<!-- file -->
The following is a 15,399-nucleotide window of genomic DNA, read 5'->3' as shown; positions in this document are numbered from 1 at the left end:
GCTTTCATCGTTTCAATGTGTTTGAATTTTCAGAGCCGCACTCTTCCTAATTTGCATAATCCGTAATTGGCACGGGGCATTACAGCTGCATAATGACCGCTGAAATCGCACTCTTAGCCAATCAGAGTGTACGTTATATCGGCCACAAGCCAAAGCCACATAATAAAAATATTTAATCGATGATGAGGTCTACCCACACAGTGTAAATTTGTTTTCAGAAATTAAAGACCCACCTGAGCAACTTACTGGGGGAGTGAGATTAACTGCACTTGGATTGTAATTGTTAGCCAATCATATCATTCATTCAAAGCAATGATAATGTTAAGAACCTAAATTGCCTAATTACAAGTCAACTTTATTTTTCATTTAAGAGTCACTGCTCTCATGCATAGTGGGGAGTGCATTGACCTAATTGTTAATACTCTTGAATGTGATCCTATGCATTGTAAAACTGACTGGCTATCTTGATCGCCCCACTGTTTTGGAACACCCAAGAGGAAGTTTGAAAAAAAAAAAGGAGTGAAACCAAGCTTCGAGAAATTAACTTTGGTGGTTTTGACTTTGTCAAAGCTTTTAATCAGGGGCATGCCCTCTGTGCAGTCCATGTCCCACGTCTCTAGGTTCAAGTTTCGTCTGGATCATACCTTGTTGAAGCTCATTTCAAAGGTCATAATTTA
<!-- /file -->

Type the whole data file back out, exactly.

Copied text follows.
The following is a 15,399-nucleotide window of genomic DNA, read 5'->3' as shown; positions in this document are numbered from 1 at the left end:
GCTTTCATCGTTTCAATGTGTTTGAATTTTCAGAGCCGCACTCTTCCTAATTTGCATAATCCGTAATTGGCACGGGGCATTACAGCTGCATAATGACCGCTGAAATCGCACTCTTAGCCAATCAGAGTGTACGTTATATCGGCCACAAGCCAAAGCCACATAATAAAAATATTTAATCGATGATGAGGTCTACCCACACAGTGTAAATTTGTTTTCAGAAATTAAAGACCCACCTGAGCAACTTACTGGGGGAGTGAGATTAACTGCACTTGGATTGTAATTGTTAGCCAATCATATCATTCATTCAAAGCAATGATAATGTTAAGAACCTAAATTGCCTAATTACAAGTCAACTTTATTTTTCATTTAAGAGTCACTGCTCTCATGCATAGTGGGGAGTGCATTGACCTAATTGTTAATACTCTTGAATGTGATCCTATGCATTGTAAAACTGACTGGCTATCTTGATCGCCCCACTGTTTTGGAACACCCAAGAGGAAGTTTGAAAAAAAAAAAGGAGTGAAACCAAGCTTCGAGAAATTAACTTTGGTGGTTTTGACTTTGTCAAAGCTTTTAATCAGGGGCATGCCCTCTGTGCAGTCCATGTCCCACGTCTCTAGGTTCAAGTTTCGTCTGGATCATACCTTGTTGAAGCTCATTTCAAAGGTCATAATTTA